« PreviousContinue »
they, at least, should one day repent their con
The Domine called upon me the following Sunday. I was dressed and looking through the window when he arrived. The frost was now intense, and the river was covered with large masses of ice, and my greatest pleasure was to watch them as they floated down with the tide. “ Thou hast had a second narrow escape, my Jacob,” said he, after some preliminary observations. “Once again did death (pallida mors) hover over thy couch; but thou hast arisen, and thy fair fame is again established. When wilt thou be able to visit Mr. Drummond, and be able to
thank him for his kindness ?”
“ Never, sir," replied I. “ I will never again enter Mr. Drummond's house."
Nay, Jacob, this savoureth of enmity. Are not we all likely to be deceived—all likely to do wrong? Did not I, even I, in thy presence, backslide into intemperance and folly? Did not I disgrace myself before my pupil- and shalt thou, in thy tender years, harbour ill-will against one who hath cherished thee when thou wert destitute, and who was deceived with regard to thee by the base and evil speaking ?”
" I am obliged to Mr. Drummond for all his kindness, sir,” replied I; “but I never wish to enter his house. I was turned out of it, and never will again go into it.”
66 Eheu Jacobe, thou art in error; it is our duty to forgive, as we hope to be forgiven.”
“ I do forgive, sir, if that is what is requested; but I cannot, and will not, accept of further favours.”
The Domine urged in vain, and left me. Mr. Tomkins also came, and argued the point without success. I was resolved. I was determined to be independent; and I looked to the river as
my father, mother, home, and every thing. As
as my health was reinstated, Captain Turnbull one day came to me.
" Jacob,” said he, “ the lighter has returned : and I wish to know if you intend to go on board again, and afterwards go into the vessel into which Mr. Drummond proposes to send
“ I will go into no vessel through Mr. Drummond's means or interest,” replied I.
“ What will you do then ?” replied he.
“I can always enter on board a man-of-war,' replied I, “ if the worst comes to the worst; but if I can serve out my apprenticeship on the river, I should prefer it.”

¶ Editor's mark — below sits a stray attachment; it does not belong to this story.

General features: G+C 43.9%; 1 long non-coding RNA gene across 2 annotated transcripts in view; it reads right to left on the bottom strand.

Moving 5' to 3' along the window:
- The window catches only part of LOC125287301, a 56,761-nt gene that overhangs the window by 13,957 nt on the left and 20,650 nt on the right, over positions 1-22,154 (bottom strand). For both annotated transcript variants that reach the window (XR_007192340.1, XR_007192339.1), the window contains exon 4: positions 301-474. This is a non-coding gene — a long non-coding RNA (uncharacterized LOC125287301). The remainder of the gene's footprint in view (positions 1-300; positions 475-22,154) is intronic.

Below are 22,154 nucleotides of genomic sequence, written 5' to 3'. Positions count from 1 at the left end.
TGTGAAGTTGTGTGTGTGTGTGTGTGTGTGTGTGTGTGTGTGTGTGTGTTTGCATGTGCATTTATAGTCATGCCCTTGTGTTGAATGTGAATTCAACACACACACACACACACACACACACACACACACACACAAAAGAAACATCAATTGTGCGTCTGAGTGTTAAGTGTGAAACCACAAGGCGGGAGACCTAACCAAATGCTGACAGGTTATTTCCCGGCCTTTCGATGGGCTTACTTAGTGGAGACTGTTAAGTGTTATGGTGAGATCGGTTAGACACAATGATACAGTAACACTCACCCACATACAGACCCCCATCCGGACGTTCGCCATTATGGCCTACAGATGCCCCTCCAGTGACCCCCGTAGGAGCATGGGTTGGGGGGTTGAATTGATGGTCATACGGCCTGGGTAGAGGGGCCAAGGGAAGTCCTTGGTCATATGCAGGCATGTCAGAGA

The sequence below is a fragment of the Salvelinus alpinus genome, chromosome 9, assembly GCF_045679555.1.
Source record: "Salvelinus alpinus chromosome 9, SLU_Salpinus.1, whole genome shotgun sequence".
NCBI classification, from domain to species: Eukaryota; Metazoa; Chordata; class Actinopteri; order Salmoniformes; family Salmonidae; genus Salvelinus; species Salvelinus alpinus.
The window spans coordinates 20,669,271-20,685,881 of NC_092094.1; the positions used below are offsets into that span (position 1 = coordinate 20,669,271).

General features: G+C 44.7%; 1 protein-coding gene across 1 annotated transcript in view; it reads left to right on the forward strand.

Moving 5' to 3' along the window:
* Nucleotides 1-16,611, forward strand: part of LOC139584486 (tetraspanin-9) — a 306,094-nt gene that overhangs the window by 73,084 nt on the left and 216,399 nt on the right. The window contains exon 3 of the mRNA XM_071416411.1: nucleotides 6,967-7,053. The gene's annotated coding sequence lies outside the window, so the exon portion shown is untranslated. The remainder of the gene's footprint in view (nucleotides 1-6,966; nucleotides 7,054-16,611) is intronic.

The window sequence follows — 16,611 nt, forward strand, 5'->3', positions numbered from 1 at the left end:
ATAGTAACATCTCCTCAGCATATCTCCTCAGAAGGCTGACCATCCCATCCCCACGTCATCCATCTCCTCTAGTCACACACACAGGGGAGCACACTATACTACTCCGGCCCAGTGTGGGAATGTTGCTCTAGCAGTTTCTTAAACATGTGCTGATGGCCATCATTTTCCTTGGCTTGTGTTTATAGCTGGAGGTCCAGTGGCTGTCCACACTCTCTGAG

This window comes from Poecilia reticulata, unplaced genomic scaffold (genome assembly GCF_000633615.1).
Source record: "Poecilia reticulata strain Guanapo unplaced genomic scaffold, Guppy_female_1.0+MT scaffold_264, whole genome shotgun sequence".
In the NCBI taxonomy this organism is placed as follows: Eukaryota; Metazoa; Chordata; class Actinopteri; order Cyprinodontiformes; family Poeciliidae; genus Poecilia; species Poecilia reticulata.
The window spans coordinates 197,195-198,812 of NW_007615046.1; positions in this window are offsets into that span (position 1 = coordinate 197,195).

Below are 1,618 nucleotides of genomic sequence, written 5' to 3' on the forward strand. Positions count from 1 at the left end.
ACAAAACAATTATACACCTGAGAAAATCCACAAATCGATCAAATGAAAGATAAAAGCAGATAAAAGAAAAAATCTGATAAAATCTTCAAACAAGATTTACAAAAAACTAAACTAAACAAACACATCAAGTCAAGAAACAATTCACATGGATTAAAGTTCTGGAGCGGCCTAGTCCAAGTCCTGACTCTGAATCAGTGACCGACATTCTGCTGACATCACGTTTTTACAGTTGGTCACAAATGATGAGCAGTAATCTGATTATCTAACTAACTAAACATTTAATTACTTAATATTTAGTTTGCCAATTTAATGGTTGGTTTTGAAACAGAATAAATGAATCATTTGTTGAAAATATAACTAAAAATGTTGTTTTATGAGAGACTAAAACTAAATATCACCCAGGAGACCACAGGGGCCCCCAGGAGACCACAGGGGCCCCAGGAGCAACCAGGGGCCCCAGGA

“ I rather expected this answer, Jacob, from what
you have said to me already; and I have been trying if I cannot help you to something which may suit you. You don't mind being obliged to me?"
“O no; but promise you will never doubt
-never accuse me.” My voice faltered, and I could say no more.
“ No, my lad, that I will not; I know you, as I think, pretty well; and the heart that feels a false accusation as yours does, is sure to guard against committing what you are so angry at being accused of. Now, Jacob, listen to me. You know old deaf Stapleton, whose wherry we have so often pulled up and down the river? I have spoken to him to take you as his help, and he has consented. Will you like to go? He has served his time, and has a right to take a 'prentice.”
"Yes,” replied I, “ with pleasure; and with more pleasure, from expecting to see you often.”
“O, I promise you all my custom, Jacob,” replied he, laughing. “We'll often turn old Stapleton out, and have a row together. Is it agreed ?
“ It is," replied I; “ and many thanks to you."
“ Well, then, consider it settled. Stapleton has a very good room, and all that's requisite on shore, at Fulham. I have seen his place, and I think you will be comfortable.”
I did not know at the time how much Captain Turnbull had been my friend—that he had made Stapleton take better lodgings, and had made up the difference to him, besides allowing him a trifle per week, and promising him a gratuity occasionally, if I were content with my situation. In a few days I had removed all my clothes to Stapleton's, had taken my leave of Mr. Turnbull, and was established as an apprentice to a waterman on the Thames. The lighter was still at the wharf when I left, and my parting with old Tom and his son was equally and sincerely felt on both sides. Jacob,” said old Tom, “ I likes
“ I likes your pride after all, 'cause why, I think you have some right to be proud ; and the man who only asks